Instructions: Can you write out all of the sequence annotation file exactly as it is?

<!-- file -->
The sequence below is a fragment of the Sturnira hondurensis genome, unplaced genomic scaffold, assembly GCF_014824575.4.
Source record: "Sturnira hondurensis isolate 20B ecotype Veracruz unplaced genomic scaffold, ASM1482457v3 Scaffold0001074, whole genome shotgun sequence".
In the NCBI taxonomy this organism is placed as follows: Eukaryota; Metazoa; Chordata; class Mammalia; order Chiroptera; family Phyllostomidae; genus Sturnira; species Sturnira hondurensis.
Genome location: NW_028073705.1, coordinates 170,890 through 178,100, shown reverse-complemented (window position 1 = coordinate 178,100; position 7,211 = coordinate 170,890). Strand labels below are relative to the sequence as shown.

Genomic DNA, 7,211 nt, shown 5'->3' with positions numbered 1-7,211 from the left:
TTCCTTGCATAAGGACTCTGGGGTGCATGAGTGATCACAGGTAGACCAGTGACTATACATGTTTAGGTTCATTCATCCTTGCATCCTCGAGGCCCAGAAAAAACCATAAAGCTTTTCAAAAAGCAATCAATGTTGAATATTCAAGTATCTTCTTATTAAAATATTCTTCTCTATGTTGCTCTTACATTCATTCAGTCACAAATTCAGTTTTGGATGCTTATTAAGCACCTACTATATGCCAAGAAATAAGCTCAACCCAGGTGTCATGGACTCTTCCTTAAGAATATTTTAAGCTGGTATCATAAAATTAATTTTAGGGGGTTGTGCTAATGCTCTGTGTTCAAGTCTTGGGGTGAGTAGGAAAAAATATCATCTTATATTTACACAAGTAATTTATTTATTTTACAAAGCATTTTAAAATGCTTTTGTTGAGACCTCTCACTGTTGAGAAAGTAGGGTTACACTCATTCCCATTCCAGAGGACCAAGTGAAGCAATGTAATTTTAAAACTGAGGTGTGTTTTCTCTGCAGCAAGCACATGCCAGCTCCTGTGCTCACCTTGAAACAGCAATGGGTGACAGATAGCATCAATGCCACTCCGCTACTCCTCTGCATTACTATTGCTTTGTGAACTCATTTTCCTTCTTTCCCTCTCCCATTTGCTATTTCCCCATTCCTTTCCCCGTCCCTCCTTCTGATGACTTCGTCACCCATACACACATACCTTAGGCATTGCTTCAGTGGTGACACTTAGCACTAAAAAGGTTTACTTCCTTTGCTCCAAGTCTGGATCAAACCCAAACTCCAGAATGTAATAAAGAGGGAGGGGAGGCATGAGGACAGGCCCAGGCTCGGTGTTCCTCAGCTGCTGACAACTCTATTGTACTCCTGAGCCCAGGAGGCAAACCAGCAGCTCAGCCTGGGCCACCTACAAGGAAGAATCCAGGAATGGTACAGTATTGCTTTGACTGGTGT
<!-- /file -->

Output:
The sequence below is a fragment of the Sturnira hondurensis genome, unplaced genomic scaffold, assembly GCF_014824575.4.
Source record: "Sturnira hondurensis isolate 20B ecotype Veracruz unplaced genomic scaffold, ASM1482457v3 Scaffold0001074, whole genome shotgun sequence".
In the NCBI taxonomy this organism is placed as follows: Eukaryota; Metazoa; Chordata; class Mammalia; order Chiroptera; family Phyllostomidae; genus Sturnira; species Sturnira hondurensis.
Genome location: NW_028073705.1, coordinates 170,890 through 178,100, shown reverse-complemented (window position 1 = coordinate 178,100; position 7,211 = coordinate 170,890). Strand labels below are relative to the sequence as shown.

Genomic DNA, 7,211 nt, shown 5'->3' with positions numbered 1-7,211 from the left:
TTCCTTGCATAAGGACTCTGGGGTGCATGAGTGATCACAGGTAGACCAGTGACTATACATGTTTAGGTTCATTCATCCTTGCATCCTCGAGGCCCAGAAAAAACCATAAAGCTTTTCAAAAAGCAATCAATGTTGAATATTCAAGTATCTTCTTATTAAAATATTCTTCTCTATGTTGCTCTTACATTCATTCAGTCACAAATTCAGTTTTGGATGCTTATTAAGCACCTACTATATGCCAAGAAATAAGCTCAACCCAGGTGTCATGGACTCTTCCTTAAGAATATTTTAAGCTGGTATCATAAAATTAATTTTAGGGGGTTGTGCTAATGCTCTGTGTTCAAGTCTTGGGGTGAGTAGGAAAAAATATCATCTTATATTTACACAAGTAATTTATTTATTTTACAAAGCATTTTAAAATGCTTTTGTTGAGACCTCTCACTGTTGAGAAAGTAGGGTTACACTCATTCCCATTCCAGAGGACCAAGTGAAGCAATGTAATTTTAAAACTGAGGTGTGTTTTCTCTGCAGCAAGCACATGCCAGCTCCTGTGCTCACCTTGAAACAGCAATGGGTGACAGATAGCATCAATGCCACTCCGCTACTCCTCTGCATTACTATTGCTTTGTGAACTCATTTTCCTTCTTTCCCTCTCCCATTTGCTATTTCCCCATTCCTTTCCCCGTCCCTCCTTCTGATGACTTCGTCACCCATACACACATACCTTAGGCATTGCTTCAGTGGTGACACTTAGCACTAAAAAGGTTTACTTCCTTTGCTCCAAGTCTGGATCAAACCCAAACTCCAGAATGTAATAAAGAGGGAGGGGAGGCATGAGGACAGGCCCAGGCTCGGTGTTCCTCAGCTGCTGACAACTCTATTGTACTCCTGAGCCCAGGAGGCAAACCAGCAGCTCAGCCTGGGCCACCTACAAGGAAGAATCCAGGAATGGTACAGTATTGCTTTGACTGGTGT